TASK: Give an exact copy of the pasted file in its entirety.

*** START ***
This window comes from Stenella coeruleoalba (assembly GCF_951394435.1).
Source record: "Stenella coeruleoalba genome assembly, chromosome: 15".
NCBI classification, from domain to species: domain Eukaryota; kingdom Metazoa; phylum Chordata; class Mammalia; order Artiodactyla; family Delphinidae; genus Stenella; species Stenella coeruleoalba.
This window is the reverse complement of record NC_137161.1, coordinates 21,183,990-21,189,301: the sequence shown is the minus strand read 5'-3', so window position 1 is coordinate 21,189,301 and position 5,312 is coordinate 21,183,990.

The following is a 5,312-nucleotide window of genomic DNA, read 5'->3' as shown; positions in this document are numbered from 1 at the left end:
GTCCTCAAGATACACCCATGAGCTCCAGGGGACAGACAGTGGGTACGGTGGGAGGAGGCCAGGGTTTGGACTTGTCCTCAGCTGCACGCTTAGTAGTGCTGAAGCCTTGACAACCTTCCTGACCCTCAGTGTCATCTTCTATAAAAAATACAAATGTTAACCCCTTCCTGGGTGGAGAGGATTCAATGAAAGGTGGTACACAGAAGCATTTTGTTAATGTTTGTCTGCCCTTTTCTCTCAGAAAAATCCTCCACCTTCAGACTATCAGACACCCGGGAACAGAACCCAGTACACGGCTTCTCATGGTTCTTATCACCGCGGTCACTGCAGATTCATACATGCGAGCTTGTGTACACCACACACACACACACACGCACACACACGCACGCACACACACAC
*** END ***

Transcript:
This window comes from Stenella coeruleoalba (assembly GCF_951394435.1).
Source record: "Stenella coeruleoalba genome assembly, chromosome: 15".
NCBI classification, from domain to species: domain Eukaryota; kingdom Metazoa; phylum Chordata; class Mammalia; order Artiodactyla; family Delphinidae; genus Stenella; species Stenella coeruleoalba.
This window is the reverse complement of record NC_137161.1, coordinates 21,183,990-21,189,301: the sequence shown is the minus strand read 5'-3', so window position 1 is coordinate 21,189,301 and position 5,312 is coordinate 21,183,990.

The following is a 5,312-nucleotide window of genomic DNA, read 5'->3' as shown; positions in this document are numbered from 1 at the left end:
GTCCTCAAGATACACCCATGAGCTCCAGGGGACAGACAGTGGGTACGGTGGGAGGAGGCCAGGGTTTGGACTTGTCCTCAGCTGCACGCTTAGTAGTGCTGAAGCCTTGACAACCTTCCTGACCCTCAGTGTCATCTTCTATAAAAAATACAAATGTTAACCCCTTCCTGGGTGGAGAGGATTCAATGAAAGGTGGTACACAGAAGCATTTTGTTAATGTTTGTCTGCCCTTTTCTCTCAGAAAAATCCTCCACCTTCAGACTATCAGACACCCGGGAACAGAACCCAGTACACGGCTTCTCATGGTTCTTATCACCGCGGTCACTGCAGATTCATACATGCGAGCTTGTGTACACCACACACACACACACACGCACACACACGCACGCACACACACAC